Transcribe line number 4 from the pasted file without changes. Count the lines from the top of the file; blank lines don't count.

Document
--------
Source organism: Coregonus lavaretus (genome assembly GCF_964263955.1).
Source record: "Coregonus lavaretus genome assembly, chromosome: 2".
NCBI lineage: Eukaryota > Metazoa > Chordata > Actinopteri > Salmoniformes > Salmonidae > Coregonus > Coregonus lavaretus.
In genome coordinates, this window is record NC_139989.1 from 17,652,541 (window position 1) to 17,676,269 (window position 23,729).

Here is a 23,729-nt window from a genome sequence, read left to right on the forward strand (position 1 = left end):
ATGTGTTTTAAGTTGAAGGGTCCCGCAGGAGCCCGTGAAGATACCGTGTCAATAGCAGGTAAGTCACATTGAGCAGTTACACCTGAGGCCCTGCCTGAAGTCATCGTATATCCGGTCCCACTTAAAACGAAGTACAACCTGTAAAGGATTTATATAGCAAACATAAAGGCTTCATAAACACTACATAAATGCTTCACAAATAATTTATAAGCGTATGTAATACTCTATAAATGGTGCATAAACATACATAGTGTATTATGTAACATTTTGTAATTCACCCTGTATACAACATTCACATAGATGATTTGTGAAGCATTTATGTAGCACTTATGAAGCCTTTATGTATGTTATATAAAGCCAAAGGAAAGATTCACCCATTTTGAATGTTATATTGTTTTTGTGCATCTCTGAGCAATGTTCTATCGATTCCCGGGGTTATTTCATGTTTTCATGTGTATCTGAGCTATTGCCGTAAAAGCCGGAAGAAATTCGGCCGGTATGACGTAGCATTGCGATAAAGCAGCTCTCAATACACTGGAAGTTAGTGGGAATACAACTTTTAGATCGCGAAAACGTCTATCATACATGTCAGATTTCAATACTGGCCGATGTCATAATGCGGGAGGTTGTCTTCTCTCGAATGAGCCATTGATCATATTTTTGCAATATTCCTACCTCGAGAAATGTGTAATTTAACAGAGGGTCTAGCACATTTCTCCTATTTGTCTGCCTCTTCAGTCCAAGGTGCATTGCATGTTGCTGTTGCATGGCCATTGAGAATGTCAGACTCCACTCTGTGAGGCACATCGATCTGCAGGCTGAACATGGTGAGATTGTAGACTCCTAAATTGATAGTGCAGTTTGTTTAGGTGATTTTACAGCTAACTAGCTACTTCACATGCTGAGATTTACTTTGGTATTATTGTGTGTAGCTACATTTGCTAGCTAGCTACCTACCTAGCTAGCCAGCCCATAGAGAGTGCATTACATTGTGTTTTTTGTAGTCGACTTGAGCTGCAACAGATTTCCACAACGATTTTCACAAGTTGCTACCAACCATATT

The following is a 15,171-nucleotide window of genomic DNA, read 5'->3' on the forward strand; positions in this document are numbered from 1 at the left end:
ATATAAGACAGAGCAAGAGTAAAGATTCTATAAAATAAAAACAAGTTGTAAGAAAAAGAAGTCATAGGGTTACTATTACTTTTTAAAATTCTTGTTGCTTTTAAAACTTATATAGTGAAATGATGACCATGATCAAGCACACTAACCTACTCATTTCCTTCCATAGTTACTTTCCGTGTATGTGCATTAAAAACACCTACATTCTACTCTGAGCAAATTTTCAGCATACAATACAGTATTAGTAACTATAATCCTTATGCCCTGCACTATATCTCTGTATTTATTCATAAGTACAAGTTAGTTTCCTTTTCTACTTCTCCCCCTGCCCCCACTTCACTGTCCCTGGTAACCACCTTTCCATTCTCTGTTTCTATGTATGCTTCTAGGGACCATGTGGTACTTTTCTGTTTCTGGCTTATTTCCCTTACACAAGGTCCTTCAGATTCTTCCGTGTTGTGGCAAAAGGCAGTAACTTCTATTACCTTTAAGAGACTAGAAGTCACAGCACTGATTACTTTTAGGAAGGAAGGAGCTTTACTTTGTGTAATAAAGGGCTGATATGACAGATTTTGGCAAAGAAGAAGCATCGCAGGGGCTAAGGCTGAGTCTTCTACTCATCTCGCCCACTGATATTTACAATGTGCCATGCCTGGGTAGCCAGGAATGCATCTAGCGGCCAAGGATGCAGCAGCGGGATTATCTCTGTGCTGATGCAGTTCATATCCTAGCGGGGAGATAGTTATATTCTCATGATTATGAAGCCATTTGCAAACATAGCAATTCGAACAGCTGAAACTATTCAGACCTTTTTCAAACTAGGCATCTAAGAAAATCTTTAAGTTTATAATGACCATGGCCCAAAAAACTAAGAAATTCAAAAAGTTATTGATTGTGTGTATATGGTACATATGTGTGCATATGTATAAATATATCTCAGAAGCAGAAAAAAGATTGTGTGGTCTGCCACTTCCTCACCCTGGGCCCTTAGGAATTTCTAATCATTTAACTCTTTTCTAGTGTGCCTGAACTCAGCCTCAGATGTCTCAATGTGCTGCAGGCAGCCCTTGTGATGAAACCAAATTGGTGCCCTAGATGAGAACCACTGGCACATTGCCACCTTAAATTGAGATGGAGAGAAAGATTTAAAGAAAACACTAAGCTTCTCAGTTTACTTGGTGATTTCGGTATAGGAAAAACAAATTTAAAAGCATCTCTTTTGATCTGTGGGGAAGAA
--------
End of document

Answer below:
In genome coordinates, this window is record NC_139989.1 from 17,652,541 (window position 1) to 17,676,269 (window position 23,729).